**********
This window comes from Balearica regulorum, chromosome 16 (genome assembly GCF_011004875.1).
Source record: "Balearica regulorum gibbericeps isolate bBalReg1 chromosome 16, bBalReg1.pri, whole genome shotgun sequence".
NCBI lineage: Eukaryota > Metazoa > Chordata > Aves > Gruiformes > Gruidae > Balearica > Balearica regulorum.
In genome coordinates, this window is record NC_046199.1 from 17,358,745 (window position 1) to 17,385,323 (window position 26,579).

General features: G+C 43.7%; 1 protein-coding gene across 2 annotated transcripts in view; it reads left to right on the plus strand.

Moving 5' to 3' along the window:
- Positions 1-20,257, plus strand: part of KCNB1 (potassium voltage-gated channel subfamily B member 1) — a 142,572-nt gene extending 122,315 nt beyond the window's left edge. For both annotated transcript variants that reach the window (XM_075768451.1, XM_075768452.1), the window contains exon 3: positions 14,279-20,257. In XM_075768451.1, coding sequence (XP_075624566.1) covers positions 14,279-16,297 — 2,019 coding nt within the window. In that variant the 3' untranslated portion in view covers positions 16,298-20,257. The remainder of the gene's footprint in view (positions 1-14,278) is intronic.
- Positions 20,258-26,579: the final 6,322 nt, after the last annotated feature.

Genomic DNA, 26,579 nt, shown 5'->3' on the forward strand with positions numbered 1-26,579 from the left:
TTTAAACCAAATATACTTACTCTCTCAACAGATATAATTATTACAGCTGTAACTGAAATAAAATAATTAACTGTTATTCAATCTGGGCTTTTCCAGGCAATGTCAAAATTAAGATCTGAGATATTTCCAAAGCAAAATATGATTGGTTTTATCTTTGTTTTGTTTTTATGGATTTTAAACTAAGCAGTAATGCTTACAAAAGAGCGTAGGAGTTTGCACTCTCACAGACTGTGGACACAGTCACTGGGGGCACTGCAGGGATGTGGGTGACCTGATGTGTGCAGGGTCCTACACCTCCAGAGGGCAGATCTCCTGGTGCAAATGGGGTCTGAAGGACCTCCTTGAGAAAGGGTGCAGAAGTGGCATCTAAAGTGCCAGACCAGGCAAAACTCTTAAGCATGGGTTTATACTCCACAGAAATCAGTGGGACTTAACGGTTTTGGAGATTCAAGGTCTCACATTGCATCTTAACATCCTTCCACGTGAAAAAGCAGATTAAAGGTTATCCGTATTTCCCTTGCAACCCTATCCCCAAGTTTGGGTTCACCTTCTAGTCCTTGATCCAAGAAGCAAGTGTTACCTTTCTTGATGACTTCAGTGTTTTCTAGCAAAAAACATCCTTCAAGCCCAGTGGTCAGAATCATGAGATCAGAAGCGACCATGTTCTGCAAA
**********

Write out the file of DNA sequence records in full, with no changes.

This window comes from Balearica regulorum, chromosome 16 (genome assembly GCF_011004875.1).
Source record: "Balearica regulorum gibbericeps isolate bBalReg1 chromosome 16, bBalReg1.pri, whole genome shotgun sequence".
NCBI lineage: Eukaryota > Metazoa > Chordata > Aves > Gruiformes > Gruidae > Balearica > Balearica regulorum.
In genome coordinates, this window is record NC_046199.1 from 17,358,745 (window position 1) to 17,385,323 (window position 26,579).

General features: G+C 43.7%; 1 protein-coding gene across 2 annotated transcripts in view; it reads left to right on the plus strand.

Moving 5' to 3' along the window:
- Positions 1-20,257, plus strand: part of KCNB1 (potassium voltage-gated channel subfamily B member 1) — a 142,572-nt gene extending 122,315 nt beyond the window's left edge. For both annotated transcript variants that reach the window (XM_075768451.1, XM_075768452.1), the window contains exon 3: positions 14,279-20,257. In XM_075768451.1, coding sequence (XP_075624566.1) covers positions 14,279-16,297 — 2,019 coding nt within the window. In that variant the 3' untranslated portion in view covers positions 16,298-20,257. The remainder of the gene's footprint in view (positions 1-14,278) is intronic.
- Positions 20,258-26,579: the final 6,322 nt, after the last annotated feature.

Genomic DNA, 26,579 nt, shown 5'->3' on the forward strand with positions numbered 1-26,579 from the left:
TTTAAACCAAATATACTTACTCTCTCAACAGATATAATTATTACAGCTGTAACTGAAATAAAATAATTAACTGTTATTCAATCTGGGCTTTTCCAGGCAATGTCAAAATTAAGATCTGAGATATTTCCAAAGCAAAATATGATTGGTTTTATCTTTGTTTTGTTTTTATGGATTTTAAACTAAGCAGTAATGCTTACAAAAGAGCGTAGGAGTTTGCACTCTCACAGACTGTGGACACAGTCACTGGGGGCACTGCAGGGATGTGGGTGACCTGATGTGTGCAGGGTCCTACACCTCCAGAGGGCAGATCTCCTGGTGCAAATGGGGTCTGAAGGACCTCCTTGAGAAAGGGTGCAGAAGTGGCATCTAAAGTGCCAGACCAGGCAAAACTCTTAAGCATGGGTTTATACTCCACAGAAATCAGTGGGACTTAACGGTTTTGGAGATTCAAGGTCTCACATTGCATCTTAACATCCTTCCACGTGAAAAAGCAGATTAAAGGTTATCCGTATTTCCCTTGCAACCCTATCCCCAAGTTTGGGTTCACCTTCTAGTCCTTGATCCAAGAAGCAAGTGTTACCTTTCTTGATGACTTCAGTGTTTTCTAGCAAAAAACATCCTTCAAGCCCAGTGGTCAGAATCATGAGATCAGAAGCGACCATGTTCTGCAAA